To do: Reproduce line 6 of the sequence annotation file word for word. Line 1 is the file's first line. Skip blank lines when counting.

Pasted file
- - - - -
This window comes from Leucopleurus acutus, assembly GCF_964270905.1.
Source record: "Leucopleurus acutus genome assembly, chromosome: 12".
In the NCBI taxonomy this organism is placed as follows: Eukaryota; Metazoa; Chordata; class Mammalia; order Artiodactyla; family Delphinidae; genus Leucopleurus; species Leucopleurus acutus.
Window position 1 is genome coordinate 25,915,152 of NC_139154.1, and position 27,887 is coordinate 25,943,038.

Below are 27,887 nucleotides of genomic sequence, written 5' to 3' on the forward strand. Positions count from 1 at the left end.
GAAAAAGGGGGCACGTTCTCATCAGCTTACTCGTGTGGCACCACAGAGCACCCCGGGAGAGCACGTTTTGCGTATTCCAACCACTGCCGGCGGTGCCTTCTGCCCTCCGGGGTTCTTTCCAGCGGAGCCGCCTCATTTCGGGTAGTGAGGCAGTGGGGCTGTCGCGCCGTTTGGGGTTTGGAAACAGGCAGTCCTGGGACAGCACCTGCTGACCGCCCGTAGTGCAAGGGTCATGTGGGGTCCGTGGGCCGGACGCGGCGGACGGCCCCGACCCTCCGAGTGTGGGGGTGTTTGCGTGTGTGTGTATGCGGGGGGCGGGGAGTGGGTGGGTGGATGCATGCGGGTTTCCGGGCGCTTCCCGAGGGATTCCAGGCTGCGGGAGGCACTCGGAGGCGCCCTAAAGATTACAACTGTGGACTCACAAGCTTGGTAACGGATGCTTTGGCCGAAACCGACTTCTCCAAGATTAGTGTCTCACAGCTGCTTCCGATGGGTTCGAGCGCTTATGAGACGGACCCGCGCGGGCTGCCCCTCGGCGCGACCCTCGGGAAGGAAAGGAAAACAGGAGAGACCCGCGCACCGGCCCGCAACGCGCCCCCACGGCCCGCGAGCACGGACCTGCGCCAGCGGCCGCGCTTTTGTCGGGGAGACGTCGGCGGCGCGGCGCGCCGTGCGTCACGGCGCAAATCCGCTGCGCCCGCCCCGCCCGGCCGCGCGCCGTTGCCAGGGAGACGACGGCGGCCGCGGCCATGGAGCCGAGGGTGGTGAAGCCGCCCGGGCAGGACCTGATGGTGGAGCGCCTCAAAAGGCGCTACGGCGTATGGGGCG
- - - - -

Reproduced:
GAAAAAGGGGGCACGTTCTCATCAGCTTACTCGTGTGGCACCACAGAGCACCCCGGGAGAGCACGTTTTGCGTATTCCAACCACTGCCGGCGGTGCCTTCTGCCCTCCGGGGTTCTTTCCAGCGGAGCCGCCTCATTTCGGGTAGTGAGGCAGTGGGGCTGTCGCGCCGTTTGGGGTTTGGAAACAGGCAGTCCTGGGACAGCACCTGCTGACCGCCCGTAGTGCAAGGGTCATGTGGGGTCCGTGGGCCGGACGCGGCGGACGGCCCCGACCCTCCGAGTGTGGGGGTGTTTGCGTGTGTGTGTATGCGGGGGGCGGGGAGTGGGTGGGTGGATGCATGCGGGTTTCCGGGCGCTTCCCGAGGGATTCCAGGCTGCGGGAGGCACTCGGAGGCGCCCTAAAGATTACAACTGTGGACTCACAAGCTTGGTAACGGATGCTTTGGCCGAAACCGACTTCTCCAAGATTAGTGTCTCACAGCTGCTTCCGATGGGTTCGAGCGCTTATGAGACGGACCCGCGCGGGCTGCCCCTCGGCGCGACCCTCGGGAAGGAAAGGAAAACAGGAGAGACCCGCGCACCGGCCCGCAACGCGCCCCCACGGCCCGCGAGCACGGACCTGCGCCAGCGGCCGCGCTTTTGTCGGGGAGACGTCGGCGGCGCGGCGCGCCGTGCGTCACGGCGCAAATCCGCTGCGCCCGCCCCGCCCGGCCGCGCGCCGTTGCCAGGGAGACGACGGCGGCCGCGGCCATGGAGCCGAGGGTGGTGAAGCCGCCCGGGCAGGACCTGATGGTGGAGCGCCTCAAAAGGCGCTACGGCGTATGGGGCG